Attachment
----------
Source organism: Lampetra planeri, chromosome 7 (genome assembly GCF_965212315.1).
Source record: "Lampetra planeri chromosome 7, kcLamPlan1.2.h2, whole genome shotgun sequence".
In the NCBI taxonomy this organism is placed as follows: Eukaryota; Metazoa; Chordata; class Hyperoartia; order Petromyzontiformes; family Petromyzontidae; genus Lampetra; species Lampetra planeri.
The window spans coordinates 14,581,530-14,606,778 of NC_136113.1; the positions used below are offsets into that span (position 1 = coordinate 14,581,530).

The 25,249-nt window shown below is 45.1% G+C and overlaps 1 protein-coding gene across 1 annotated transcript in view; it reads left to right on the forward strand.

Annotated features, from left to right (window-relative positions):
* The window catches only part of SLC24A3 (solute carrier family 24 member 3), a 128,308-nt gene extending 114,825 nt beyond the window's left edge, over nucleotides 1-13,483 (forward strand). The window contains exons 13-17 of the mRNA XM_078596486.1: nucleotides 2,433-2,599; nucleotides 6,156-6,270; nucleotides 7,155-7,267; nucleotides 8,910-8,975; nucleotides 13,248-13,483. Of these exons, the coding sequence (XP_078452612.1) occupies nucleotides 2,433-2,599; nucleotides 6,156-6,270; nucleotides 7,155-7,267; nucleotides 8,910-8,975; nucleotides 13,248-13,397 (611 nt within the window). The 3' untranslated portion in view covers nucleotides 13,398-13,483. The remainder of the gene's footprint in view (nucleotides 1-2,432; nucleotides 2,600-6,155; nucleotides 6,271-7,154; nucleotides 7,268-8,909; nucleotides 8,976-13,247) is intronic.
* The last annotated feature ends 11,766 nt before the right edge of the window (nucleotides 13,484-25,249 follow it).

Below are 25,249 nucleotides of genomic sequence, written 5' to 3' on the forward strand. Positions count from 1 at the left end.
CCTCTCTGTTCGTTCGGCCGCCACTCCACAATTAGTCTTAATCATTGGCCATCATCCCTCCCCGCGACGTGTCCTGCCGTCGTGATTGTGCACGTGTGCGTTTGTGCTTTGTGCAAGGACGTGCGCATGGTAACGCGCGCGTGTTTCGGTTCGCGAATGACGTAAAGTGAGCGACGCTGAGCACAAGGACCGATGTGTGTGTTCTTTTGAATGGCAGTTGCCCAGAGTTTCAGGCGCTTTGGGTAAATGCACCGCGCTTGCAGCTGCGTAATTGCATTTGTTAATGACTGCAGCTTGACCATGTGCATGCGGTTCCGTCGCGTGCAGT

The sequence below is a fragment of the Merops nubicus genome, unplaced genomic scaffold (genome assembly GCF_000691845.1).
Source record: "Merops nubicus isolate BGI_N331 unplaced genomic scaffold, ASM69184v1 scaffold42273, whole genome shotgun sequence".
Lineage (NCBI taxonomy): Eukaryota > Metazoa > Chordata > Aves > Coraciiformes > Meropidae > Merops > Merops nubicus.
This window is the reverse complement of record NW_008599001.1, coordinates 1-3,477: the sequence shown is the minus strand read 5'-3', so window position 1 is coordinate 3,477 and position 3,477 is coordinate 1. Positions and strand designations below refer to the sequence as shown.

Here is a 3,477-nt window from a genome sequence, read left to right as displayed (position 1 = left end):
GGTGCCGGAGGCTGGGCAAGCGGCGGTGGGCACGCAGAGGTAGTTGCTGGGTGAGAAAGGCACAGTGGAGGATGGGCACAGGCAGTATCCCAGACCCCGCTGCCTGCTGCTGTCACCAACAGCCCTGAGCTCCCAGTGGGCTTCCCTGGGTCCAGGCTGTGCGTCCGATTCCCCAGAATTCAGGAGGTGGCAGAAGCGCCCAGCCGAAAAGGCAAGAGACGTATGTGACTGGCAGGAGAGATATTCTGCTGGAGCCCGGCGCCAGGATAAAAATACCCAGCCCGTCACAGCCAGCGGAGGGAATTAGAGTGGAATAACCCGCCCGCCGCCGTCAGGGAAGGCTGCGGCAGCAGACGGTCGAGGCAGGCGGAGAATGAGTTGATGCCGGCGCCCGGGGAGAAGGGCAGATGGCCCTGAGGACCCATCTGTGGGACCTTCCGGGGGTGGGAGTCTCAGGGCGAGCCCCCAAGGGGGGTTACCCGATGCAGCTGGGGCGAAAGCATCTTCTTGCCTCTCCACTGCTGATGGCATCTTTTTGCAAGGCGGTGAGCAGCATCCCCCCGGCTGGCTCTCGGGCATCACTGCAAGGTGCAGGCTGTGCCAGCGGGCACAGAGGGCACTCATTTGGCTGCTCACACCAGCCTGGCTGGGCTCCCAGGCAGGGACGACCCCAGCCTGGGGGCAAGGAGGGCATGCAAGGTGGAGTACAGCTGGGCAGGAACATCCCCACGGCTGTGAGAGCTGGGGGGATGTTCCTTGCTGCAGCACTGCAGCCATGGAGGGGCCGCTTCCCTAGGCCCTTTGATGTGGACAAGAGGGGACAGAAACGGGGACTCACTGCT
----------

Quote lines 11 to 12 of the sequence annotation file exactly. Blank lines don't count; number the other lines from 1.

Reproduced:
The sequence below is a fragment of the Merops nubicus genome, unplaced genomic scaffold (genome assembly GCF_000691845.1).
Source record: "Merops nubicus isolate BGI_N331 unplaced genomic scaffold, ASM69184v1 scaffold42273, whole genome shotgun sequence".